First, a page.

In order to prepare for this review, I took a trip deep through the box-filled jungles of the family garage to procure a frail, dusty, water-damaged, and horribly annotated copy of All My Sons—thanks, Dad. Admittedly, I feared that going to review such a respected and reproduced classic as this set itself up to sounding a little like another one of my English papers without adding much that hasn’t already been said about this play. Synopsis: Set in America during the aftermath of World War II, Arthur Miller’s All My Sons explores the conflicting personal, familial, and societal commitments that ultimately limit the achievability of the American Dream.
However, in her Intiman debut, director Valerie Curtis-Newton brings a new lens to Miller’s work by setting the play closer to home in Seattle's Central District with a non-traditional African-American cast led by Tony Award-winning actor Chuck Cooper. The decision works exceptionally well and adds a unique element to the show that not only fits the play’s themes, but also enhances them.
The story centers on factory owner Joe Keller (Cooper), who is suspected of allowing faulty airplane parts to be shipped, resulting in the deaths of 21 military pilots during World War II. Although Joe was eventually exonerated, his business partner Steve Deever was sent to prison for the crime. Nevertheless, the issue resurfaces again when the two men’s children begin to discover the answers to unresolved questions and ultimately find out the ethical dilemmas one may face when trying to achieve the American idea of success.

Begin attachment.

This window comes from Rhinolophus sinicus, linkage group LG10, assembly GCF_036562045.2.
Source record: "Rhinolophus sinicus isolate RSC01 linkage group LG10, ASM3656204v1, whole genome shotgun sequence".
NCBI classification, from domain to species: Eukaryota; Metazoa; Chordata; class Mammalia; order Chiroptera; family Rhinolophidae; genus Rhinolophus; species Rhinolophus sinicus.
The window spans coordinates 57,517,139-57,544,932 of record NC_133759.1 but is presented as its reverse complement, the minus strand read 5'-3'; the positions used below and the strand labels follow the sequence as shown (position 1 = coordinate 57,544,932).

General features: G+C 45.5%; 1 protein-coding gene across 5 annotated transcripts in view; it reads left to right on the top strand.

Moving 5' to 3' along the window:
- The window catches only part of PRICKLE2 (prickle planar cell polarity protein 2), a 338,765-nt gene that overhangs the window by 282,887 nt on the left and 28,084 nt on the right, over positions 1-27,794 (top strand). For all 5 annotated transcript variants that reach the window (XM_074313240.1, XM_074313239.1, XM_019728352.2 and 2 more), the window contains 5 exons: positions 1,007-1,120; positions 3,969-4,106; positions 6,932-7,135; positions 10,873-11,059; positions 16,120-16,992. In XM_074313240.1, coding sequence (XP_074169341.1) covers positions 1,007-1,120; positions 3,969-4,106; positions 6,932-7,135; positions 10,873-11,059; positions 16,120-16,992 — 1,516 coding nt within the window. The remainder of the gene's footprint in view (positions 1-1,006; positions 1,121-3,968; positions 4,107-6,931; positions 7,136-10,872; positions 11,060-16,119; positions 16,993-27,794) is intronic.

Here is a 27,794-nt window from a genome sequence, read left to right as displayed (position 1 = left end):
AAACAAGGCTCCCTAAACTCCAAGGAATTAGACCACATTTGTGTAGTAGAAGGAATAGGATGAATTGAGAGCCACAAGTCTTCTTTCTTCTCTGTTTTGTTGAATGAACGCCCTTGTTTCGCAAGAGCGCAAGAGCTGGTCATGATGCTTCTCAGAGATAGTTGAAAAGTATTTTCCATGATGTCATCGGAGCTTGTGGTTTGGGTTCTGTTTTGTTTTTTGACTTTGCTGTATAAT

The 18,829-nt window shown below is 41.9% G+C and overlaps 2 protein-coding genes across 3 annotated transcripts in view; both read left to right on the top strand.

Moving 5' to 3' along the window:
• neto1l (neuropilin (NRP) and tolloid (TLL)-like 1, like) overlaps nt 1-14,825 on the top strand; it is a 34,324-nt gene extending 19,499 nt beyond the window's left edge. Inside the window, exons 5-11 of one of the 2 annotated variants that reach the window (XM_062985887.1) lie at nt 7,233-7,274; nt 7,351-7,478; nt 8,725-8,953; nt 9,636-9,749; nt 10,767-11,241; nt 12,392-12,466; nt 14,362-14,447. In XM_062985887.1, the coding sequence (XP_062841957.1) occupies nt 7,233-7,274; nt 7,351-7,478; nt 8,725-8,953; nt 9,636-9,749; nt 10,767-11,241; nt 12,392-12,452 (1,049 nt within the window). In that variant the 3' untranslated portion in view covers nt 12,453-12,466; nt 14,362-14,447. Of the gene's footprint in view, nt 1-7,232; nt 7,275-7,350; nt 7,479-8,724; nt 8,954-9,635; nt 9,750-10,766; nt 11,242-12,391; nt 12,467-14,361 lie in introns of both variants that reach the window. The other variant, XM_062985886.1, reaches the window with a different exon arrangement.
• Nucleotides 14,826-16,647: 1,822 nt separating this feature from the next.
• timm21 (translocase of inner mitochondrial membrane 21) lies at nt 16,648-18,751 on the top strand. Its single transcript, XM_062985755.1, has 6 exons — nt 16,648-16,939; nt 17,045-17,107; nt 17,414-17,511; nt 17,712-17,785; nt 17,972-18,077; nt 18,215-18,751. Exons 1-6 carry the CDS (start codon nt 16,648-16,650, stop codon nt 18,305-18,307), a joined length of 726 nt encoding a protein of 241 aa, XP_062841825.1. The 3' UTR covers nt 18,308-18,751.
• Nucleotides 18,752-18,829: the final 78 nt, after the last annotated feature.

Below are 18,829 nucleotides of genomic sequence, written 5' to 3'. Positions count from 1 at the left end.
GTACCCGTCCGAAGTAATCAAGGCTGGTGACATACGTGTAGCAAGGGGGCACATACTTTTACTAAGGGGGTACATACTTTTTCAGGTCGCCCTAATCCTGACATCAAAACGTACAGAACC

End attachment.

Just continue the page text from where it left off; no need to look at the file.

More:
The acting is consistently terrific with Joe, his wife Kate (Margo Moorer), and their son Chris (Reginald Jackson) standing out among the ensemble. Perhaps the best and most touching moments of the play occur when these three characters are on stage together, and each role equally contains the capacity for you to see a bit of yourself in their thoughts and actions.
Whether or not the translation of a traditionally white cast of characters in the Midwest to an interracial one in our own Pacific Northwest is historically plausible is irrelevant. The characters’ race never distracts from the core issue of the play, and if anything, it sets the stakes higher as a chance at racial equality implicitly becomes a factor in the conflict between self-interest and self-sacrifice (this may not make sense now, but watch the play and have your questions answered!). Furthermore, the reimagining adds dialectical flair to the original text as the actors employ an African-American cadence, adding a more natural lightness and humor to the dialogue.
This particular incarnation of All My Sons was a fitting way to kick of this crucial season at Intiman, taking a classic American story in an adventurous new direction. Uniformly thought-provoking and enjoyable, this one is a must-see.
All My Sons
Through April 17